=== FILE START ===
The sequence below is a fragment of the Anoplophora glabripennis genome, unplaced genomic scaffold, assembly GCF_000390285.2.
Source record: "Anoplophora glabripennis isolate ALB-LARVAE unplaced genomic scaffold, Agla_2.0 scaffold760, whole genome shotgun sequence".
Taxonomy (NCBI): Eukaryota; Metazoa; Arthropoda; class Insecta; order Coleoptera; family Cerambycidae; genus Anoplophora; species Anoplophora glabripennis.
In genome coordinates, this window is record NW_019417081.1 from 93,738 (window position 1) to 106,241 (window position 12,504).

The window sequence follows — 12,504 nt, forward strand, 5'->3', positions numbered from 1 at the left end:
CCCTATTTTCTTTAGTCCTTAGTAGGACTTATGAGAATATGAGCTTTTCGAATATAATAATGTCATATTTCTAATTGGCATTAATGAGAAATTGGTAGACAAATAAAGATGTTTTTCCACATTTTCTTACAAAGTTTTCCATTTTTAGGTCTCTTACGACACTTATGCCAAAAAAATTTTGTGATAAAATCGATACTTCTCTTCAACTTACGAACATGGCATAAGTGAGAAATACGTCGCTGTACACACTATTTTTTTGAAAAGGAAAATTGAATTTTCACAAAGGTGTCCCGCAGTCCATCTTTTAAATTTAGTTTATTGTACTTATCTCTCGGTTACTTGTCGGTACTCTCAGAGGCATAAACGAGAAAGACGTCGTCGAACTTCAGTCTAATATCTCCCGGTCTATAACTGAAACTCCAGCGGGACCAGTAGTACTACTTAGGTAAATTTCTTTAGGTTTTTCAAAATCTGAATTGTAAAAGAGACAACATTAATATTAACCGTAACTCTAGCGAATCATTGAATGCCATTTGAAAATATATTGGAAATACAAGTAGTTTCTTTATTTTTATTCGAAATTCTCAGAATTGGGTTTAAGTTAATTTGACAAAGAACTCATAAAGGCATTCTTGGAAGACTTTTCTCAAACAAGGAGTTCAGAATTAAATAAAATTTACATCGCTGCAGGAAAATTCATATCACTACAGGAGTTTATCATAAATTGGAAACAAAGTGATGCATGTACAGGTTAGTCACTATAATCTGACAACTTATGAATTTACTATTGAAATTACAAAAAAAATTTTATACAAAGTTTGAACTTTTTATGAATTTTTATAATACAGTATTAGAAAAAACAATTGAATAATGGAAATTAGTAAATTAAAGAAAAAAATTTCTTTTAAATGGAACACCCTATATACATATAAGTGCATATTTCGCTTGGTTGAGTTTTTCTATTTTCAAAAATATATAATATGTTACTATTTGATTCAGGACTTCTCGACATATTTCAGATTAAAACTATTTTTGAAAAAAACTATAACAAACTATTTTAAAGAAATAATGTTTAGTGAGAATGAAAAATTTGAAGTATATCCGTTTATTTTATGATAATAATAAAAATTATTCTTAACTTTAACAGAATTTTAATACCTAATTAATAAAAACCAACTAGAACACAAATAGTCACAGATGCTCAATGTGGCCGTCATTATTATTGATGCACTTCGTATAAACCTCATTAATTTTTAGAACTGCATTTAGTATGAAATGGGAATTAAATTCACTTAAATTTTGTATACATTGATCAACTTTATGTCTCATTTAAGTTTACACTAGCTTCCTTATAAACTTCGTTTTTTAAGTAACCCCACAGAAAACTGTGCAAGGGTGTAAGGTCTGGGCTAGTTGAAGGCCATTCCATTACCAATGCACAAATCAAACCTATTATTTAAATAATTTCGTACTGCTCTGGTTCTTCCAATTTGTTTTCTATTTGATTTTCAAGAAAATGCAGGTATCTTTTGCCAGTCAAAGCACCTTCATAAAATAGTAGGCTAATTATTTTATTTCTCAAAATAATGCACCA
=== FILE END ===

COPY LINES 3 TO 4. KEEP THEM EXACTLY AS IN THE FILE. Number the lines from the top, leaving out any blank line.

Taxonomy (NCBI): Eukaryota; Metazoa; Arthropoda; class Insecta; order Coleoptera; family Cerambycidae; genus Anoplophora; species Anoplophora glabripennis.
In genome coordinates, this window is record NW_019417081.1 from 93,738 (window position 1) to 106,241 (window position 12,504).